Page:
Perhaps even more than the place, it was the people that I needed. It had been so long since I had spent time with people for whom I didn’t need to put on deodorant or a false smile. During my escape, I found those people, and I drank them in. The dirtbags, the adventurers, the salty locals. I took long, deep swigs of their strength and exuberance. I mainlined their stories, basking in their weightlessness. Between sips of warm beer, they talked of breaking bones in Patagonia wind, rescuing a wild puppy from a mountain lion attack, and making herbal tinctures with a witch in the desert under a full moon.
Two in particular told tales that transfixed me. Between gasps of breath on the approach trail, they spoke of their travels to Antarctica in exotic Australian accents. In the shadow of the Navajo sandstone domes, I spiraled out to the Weddell Sea, drifting on ice floes and coursing with the electric pulse of the Southern Cross’s suspended diamonds. I devoured their stories, allowing myself to grow intoxicated with imagined futures of visiting the edge of reality, standing defiant against the world’s constraints, and disappearing into the terra incognita, the white expanse.
Lying in the hospital courtyard, I transport myself to the base of a sandstone cliff and remember my last climb with them. The sun was creeping closer, promising only one more attempt on this, my final day. I wiped my rubber soles clean of grit and racked a rainbow of cams. My hands trembled; I needed a distraction from the line streaking up the red Wingate wall behind me. Graceful and callous.
“Tell me another story,” I said.
He described a dark, noiseless day where sky and sea were indistinguishable. As he glided through the vacuum of deep space, tears fogged his goggles while fat snowflakes fluttered around the indigo dreamscape. I melted, transported. My toes curled into the red sand, nerves chilled under translucent ice.
I pressed my fingers and toes against the edges of the void and sent the line. Sandstone and ice.
Now, between the agapanthus and shrubbery of the hospital courtyard, memory and imagination are the only escape I have. For a brief moment, I glide through past and future places. I am small. Insignificant. A speck floating through uncaring, forlorn landscapes, disappearing into nothing.
I remember being hypnotized on my first long climb. I stare into the dizzying depths of the Black Dike, the churning granite and feldspar crystals spinning away into oblivion. The wind whips my hair into a frenzy across my face.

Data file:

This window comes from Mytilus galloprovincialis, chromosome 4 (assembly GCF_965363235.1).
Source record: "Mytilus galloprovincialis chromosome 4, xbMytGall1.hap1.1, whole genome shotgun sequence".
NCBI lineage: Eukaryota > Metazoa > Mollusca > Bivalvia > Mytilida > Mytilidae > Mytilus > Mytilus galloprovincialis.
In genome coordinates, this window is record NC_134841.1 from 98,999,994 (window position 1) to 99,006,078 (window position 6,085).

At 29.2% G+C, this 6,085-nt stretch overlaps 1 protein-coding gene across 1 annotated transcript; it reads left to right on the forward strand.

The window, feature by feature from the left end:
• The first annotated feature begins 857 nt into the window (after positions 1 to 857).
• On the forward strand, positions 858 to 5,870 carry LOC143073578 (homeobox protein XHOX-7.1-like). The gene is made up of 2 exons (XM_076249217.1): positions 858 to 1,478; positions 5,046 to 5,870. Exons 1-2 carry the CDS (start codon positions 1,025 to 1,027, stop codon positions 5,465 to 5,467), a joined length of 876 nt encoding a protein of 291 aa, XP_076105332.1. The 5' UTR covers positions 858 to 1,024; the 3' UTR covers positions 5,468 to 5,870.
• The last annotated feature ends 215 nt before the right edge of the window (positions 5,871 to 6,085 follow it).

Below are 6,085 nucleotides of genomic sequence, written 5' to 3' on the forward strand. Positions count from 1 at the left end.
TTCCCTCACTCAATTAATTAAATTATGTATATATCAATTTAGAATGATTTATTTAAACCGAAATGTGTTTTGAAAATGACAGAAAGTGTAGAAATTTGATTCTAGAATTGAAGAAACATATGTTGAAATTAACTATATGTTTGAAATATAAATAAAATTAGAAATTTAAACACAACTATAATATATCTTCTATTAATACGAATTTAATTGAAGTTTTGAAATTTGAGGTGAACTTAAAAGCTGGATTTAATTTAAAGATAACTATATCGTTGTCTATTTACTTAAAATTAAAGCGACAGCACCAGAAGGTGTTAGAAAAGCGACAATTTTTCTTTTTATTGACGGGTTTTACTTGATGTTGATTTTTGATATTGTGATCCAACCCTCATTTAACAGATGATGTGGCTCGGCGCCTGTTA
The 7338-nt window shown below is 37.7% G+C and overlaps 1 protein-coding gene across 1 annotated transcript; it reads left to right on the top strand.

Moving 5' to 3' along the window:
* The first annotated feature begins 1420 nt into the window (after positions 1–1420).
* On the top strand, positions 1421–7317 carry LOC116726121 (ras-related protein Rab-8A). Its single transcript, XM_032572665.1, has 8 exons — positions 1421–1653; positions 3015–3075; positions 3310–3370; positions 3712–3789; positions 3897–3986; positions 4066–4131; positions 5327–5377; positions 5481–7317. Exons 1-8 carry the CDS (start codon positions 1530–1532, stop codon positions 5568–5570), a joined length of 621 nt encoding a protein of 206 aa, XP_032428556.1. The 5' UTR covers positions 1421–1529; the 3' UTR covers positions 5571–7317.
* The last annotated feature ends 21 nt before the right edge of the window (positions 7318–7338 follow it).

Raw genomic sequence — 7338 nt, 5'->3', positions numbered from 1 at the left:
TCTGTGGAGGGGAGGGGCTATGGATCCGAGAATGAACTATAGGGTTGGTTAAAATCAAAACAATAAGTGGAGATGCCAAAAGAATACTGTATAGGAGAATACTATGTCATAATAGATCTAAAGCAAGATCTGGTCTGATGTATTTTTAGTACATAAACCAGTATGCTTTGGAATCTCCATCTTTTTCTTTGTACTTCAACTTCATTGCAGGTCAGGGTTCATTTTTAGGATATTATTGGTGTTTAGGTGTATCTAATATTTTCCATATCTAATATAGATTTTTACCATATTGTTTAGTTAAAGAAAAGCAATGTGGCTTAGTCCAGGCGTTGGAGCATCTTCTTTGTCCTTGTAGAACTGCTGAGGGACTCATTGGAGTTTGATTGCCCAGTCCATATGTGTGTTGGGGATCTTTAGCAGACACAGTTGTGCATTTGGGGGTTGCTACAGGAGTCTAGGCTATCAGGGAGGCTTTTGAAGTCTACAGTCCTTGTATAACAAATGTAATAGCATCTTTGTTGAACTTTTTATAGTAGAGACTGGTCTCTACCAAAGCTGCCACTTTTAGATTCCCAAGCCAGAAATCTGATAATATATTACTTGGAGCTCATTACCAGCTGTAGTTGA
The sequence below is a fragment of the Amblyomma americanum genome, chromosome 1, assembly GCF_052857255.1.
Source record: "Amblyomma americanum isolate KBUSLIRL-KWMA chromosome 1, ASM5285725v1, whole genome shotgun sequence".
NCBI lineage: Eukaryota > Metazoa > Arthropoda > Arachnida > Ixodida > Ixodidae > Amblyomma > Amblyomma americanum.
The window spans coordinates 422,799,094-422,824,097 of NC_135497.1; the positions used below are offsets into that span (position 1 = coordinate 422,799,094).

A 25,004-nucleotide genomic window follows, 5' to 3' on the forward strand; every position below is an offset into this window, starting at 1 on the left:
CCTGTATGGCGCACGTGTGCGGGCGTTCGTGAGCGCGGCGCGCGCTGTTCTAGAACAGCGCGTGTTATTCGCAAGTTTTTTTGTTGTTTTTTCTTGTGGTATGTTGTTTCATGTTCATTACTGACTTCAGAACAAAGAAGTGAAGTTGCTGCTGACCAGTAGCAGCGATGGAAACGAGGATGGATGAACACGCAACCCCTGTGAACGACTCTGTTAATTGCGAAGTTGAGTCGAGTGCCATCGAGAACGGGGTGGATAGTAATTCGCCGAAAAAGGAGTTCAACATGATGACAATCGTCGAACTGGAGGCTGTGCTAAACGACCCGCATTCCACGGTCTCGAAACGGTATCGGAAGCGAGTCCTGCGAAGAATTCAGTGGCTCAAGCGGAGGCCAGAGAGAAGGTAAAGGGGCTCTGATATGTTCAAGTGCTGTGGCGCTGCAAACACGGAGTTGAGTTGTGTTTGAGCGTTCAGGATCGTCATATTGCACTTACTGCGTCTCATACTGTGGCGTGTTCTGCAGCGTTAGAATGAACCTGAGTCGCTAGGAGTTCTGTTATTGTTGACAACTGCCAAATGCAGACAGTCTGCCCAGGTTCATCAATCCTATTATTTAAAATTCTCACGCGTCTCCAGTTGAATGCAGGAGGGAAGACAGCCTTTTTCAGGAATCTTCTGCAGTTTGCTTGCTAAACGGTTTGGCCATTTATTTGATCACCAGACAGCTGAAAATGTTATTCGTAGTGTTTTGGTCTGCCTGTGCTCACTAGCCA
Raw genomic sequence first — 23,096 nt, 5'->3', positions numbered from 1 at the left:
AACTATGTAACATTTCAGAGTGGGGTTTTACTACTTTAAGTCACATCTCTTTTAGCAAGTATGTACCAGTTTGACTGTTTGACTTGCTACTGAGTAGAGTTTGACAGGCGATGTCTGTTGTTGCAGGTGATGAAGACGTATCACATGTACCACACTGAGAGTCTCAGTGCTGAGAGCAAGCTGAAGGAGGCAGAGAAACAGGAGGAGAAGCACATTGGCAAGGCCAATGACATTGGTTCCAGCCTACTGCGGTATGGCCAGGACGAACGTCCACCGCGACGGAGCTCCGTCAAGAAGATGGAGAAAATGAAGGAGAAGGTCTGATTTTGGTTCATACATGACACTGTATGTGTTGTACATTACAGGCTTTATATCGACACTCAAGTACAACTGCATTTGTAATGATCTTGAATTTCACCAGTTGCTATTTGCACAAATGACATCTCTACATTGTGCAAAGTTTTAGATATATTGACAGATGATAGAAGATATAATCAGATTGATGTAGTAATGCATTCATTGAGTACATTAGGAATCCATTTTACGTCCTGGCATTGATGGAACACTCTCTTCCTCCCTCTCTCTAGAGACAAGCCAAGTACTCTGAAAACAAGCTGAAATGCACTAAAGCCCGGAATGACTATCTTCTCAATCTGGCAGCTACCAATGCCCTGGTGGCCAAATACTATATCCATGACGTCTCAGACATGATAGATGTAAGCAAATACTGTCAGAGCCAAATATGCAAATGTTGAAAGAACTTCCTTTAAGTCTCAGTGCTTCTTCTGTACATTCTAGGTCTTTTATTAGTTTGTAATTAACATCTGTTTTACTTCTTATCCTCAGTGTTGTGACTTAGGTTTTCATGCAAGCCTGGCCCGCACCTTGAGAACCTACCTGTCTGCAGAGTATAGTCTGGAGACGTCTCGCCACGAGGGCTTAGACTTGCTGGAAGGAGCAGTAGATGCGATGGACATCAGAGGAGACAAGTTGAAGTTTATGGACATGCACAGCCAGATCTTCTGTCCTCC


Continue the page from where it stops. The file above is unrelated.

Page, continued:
I imagine gliding across the glassy Southern Ocean waters. My paddle dips into the inky surface, breaking the grease ice, rivulets running off the oar. The white ice forms a broken jigsaw puzzle stretching out over an endless black expanse to the horizon.
I remember descending into the Colorado Plateau, falling in love. We are lost between folds of the earth’s red crust, covered in rotten muck from stagnant pools, the sky a ribbon of blue as we descend deeper into the slot canyon that will eat us alive for days.
I imagine what it would be like to wake up suspended in midair on a portaledge. My feet dangle over a seemingly infinite drop. I count slowly in my head—one one thousand—the time it would take to fall to the ground—two one thousand—the alpine glow blushing—three one thousand—across the white granite wall—four one thousand.
I remember my first swim with my spear gun. I dive down through swirling sea foam, the underwater world coming into focus. Blue rockfish bob, suspended over a bed of mussels, their bodies twitching in unison, glinting in the sun. Kelp sways, billowing in the rhythmic pulse coming in from across the Pacific.
I am in these places all at once and not at all. I know they are out there, ongoing and unchanging, my body spiraling away and toward them. I am pregnant, swollen with their power. They seep out of me at the seams. They are elegant.
They are brutal.
My phone chirps. It’s time to go over the new CT scan.